Note: On November 23, 1963, James K. Fox, the Secret Service photographic expert, was given the autopsy film holders by JFK's personal physician, Admiral George Burkley, and told to develop them. At that time he made three sets of black and white autopsy photo prints at the Secret Service lab. On November 27, 1963, additional official copies were made at the Naval Processing Center. Copies of these photos were later given to JFK assassination researcher Mark Crouch who then made them available to JFK researchers. In 1992, the autopsy photos were specifically exempted from the JFK Records Act. ARRB Senior Staffer Doug Horne stated at the JFK Lancer 1998 Conference that these unofficial photos are cropped differently and are not as clear as the originals in the National Archives. Viewing the "Fox Set" is the only way this evidence available to the public.

Note: The color photos were obtained by researcher and consultant Robert Groden during the House Select Committee on Assassinations. The X-rays are exhibits from the HSCA hearings and were obtained by JFK Lancer from the National Archives.

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Were the autopsy photos actually published? And if yes, were they analysed by any other organisations except the Warren Commission?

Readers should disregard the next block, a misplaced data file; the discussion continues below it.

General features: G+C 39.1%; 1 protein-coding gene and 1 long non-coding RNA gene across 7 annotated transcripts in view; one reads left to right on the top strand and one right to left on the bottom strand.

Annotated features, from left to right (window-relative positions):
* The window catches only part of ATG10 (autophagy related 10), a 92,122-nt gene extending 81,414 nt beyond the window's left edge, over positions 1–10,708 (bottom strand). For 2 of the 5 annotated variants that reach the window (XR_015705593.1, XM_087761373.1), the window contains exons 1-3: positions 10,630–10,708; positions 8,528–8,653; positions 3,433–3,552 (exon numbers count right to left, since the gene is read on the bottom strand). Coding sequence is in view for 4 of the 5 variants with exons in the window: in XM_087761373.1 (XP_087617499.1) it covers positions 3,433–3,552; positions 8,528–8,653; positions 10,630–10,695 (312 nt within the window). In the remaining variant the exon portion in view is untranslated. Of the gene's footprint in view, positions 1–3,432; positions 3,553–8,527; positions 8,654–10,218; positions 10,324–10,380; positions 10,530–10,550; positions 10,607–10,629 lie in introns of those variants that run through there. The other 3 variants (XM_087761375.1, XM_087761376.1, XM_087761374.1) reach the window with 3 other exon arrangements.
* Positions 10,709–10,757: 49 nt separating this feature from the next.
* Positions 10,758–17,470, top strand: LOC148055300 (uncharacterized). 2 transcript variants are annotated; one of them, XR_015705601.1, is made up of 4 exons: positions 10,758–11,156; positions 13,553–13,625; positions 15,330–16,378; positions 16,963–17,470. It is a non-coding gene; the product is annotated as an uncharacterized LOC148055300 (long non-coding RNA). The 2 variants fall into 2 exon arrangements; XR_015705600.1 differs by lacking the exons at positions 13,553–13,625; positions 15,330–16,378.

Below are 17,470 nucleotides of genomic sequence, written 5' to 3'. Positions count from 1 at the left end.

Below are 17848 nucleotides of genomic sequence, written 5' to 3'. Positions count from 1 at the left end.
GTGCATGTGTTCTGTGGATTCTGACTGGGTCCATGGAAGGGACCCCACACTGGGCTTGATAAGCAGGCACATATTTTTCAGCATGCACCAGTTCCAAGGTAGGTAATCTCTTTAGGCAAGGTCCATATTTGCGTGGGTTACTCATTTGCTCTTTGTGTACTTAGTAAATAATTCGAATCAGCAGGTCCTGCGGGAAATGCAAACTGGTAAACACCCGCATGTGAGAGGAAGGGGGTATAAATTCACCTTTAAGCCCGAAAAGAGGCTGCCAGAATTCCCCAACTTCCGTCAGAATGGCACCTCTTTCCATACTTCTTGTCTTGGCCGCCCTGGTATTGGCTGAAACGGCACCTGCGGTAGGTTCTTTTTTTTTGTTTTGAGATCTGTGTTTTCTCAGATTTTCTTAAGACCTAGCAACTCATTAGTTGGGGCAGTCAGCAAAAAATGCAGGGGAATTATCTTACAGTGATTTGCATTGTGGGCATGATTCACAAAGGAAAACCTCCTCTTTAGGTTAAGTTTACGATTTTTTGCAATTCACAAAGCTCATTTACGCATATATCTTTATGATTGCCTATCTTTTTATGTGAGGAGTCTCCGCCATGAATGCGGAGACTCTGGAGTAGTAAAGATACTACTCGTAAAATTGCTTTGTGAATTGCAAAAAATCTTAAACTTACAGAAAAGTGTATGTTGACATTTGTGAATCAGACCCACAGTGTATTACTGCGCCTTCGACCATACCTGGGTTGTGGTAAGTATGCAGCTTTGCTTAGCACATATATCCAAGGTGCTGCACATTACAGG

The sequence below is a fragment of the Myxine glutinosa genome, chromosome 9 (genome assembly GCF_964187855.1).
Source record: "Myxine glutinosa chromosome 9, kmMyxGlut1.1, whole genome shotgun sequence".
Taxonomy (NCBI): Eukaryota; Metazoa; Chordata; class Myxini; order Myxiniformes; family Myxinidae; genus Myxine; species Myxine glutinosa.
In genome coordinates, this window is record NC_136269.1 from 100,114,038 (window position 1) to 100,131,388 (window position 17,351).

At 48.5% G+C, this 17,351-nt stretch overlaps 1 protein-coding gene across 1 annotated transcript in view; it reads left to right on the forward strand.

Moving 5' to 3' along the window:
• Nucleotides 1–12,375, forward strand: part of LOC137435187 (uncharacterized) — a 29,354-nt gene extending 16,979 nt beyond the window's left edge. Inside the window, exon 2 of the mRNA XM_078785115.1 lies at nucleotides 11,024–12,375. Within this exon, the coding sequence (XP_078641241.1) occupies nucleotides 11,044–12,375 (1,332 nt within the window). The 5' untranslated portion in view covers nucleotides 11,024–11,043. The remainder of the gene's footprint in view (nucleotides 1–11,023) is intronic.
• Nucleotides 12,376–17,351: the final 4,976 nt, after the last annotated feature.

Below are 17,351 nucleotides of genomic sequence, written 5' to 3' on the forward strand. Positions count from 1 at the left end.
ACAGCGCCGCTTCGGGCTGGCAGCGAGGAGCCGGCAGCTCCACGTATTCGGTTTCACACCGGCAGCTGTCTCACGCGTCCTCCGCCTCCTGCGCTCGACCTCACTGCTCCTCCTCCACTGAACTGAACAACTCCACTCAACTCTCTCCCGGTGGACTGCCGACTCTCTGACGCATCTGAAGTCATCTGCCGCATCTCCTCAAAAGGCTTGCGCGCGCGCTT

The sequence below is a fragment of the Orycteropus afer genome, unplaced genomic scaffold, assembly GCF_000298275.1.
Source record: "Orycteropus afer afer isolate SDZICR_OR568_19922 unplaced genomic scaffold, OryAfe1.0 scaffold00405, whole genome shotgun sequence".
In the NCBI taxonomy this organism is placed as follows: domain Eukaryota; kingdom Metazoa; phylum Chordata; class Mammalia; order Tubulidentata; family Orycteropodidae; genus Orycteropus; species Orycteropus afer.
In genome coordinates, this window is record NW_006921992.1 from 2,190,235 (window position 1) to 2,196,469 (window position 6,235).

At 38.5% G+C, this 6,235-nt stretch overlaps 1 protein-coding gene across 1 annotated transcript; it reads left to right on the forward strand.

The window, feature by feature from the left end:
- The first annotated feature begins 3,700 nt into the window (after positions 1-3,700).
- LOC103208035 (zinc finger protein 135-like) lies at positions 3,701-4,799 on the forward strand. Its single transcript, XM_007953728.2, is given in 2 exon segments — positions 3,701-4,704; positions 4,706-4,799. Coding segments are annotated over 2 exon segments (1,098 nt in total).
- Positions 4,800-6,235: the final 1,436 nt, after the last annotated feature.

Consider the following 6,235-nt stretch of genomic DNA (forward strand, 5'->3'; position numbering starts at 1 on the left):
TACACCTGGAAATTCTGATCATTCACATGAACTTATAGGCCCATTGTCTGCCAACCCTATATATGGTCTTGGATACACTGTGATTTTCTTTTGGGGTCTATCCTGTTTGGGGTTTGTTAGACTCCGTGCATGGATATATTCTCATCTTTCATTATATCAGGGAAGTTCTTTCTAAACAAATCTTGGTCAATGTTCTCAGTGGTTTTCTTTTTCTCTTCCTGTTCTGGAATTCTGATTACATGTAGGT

Officially, the autopsy photographs and X-rays remain classified, and are only available for examination by researchers who have Kennedy family permission to examine them. This has been only a trickle over the years.

Unofficially, some autopsy photos have leaked out, and have been published. Robert Groden published five color autopsy photos. Mark Crouch obtained ten black and white copies of autopsy photos from retired Secret Service agent James Fox in 1982. Some of these were first published by David Lifton in an edition of his book Best Evidence in 1988, and have since been published in other books. The set is also available from the research journal JFK/Deep Poliltics Quarterly, as photos or on a CD-ROM.

Officially, the Warren Commission never saw the autopsy photos, though reportedly Earl Warren looked at them and decided not to make them a part of the record. The photos were examined by the Clark Panel in 1968, a Justice Department-appointed panel, and later by the House Select Committee on Assassinations, which published portions of some of the photos, and drawings based on some of the photos.

Martin Shackelford

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Sorry for my mistake! I simply assumed that the Warren commission should have seen the photos and I was wrong. So, do I understand right that even if the reasearches do analyse these ''stolen photos'', there is no guarantee that the results are realiable, because there is no guarantee that the pictures themselves are a reliable source of information?